A Boeing 747-200 suffered an engine stall and shutdown while taking off yesterday, forcing it to return to Karachi International Airport. The aircraft belongs to a Kyrgyzstan-based charter operator Aerostan, which operates two 747s and one A300.

The incident

The incident occurred on a flight, numbered BSC 752, yesterday from Karachi International to Cairo International Airport. Data from FlightRadar24.com shows that the aircraft took off at 22:55 local time, bound for Cairo. Less than 15 minutes after it began its climb to the cleared flight level of 30,000 feet, the aircraft stopped climbing.

According to AvHerald, the aircraft suffered a stall and shutdown of engine number four soon after takeoff. This prompted the crew to request permission to remain at 18,000 feet and turn around to return to Karachi Airport. However, the aircraft did not land immediately.

As the aircraft’s takeoff weight is much higher than the landing weight due to the fuel being carried, the 747 first had to dump fuel. This means the aircraft continued to fly over the Arabian sea and the city of Karachi for nearly 45 minutes after requesting permission to land to reduce the fuel onboard.

Once it had burned enough fuel to prevent a hard landing or structural damage, the 747 landed at 23:53 local time, nearly an hour after taking off.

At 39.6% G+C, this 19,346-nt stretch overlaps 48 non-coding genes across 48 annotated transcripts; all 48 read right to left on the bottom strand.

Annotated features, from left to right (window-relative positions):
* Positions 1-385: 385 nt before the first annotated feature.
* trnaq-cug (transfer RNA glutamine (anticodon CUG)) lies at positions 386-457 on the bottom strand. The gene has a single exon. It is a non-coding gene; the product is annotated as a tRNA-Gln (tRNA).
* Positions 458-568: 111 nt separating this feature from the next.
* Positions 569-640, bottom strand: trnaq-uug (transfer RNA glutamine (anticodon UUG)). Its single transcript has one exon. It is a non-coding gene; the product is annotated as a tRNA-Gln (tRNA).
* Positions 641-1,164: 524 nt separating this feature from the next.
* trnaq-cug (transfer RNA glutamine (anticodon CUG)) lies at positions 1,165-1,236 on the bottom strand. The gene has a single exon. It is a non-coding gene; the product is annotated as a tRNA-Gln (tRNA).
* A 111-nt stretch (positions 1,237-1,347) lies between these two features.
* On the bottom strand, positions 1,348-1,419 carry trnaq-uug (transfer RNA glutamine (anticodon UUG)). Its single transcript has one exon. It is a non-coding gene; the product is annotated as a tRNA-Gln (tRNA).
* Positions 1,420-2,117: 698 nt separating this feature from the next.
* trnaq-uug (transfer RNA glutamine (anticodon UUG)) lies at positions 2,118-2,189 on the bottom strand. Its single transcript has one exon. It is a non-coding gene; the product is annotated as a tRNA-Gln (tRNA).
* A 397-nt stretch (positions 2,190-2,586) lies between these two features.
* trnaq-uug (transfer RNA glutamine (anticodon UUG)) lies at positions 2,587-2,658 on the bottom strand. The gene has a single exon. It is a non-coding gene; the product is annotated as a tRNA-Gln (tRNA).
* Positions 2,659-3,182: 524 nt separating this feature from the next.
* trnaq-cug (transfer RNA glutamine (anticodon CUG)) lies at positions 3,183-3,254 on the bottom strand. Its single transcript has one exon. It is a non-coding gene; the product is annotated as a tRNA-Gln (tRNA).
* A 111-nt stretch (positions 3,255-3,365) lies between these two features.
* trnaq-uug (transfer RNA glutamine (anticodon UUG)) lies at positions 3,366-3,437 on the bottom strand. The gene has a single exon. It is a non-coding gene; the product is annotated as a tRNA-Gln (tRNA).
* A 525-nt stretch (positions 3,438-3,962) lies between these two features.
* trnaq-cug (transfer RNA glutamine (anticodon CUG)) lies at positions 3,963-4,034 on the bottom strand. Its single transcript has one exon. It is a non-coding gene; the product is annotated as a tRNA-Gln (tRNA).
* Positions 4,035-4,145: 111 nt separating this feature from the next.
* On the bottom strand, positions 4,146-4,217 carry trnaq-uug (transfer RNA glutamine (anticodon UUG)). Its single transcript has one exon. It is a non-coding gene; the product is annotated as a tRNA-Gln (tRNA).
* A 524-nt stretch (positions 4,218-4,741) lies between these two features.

The plane

The aircraft involved in the incident is 34-year-old Boeing 747-200, which originally entered service with United Airlines in 1987, according to Planespotters.net. The plan was later converted from a passenger variant to a freighter, coming into service with Northwest Airlines (which later merged with Delta) in 2000. The 747 made its way to cargo operator Kalitta Air in 2011, who flew it until 2019.

Following a brief period in storage in 2019, the aircraft went to Kazakhstani carrier Sigma Airlines in December. After less than a year in service, the aging 747-200 made its way to Kyrghstan-based Aerostan in October 2020.

The Boeing 747 is undoubtedly a safe and reliable aircraft, with thousands of aircraft operating over the decades. However, as passenger operators dwindle, cargo airlines are the last few operators of the “Queen of the Skies.”

Can the 747 fly without one engine?

The incident yesterday raises the question of whether a 747 can fly if it loses one engine. The answer is yes, although the aircraft will need to land as soon as possible. Pilots are trained to fly the 747 with only two or three engines still functioning.

Notably, the 747 has been in situations where it has only had one engine working, but could not safely land on that alone. The four engines undoubtedly create redundancy on the 747, making it a favorite for Presidential aircraft in specific.

The Aerostan 747-200 still remains on the ground in Karachi at the time of writing. This likely to ensure the plane undergoes thorough checks and repairs before returning to the skies.

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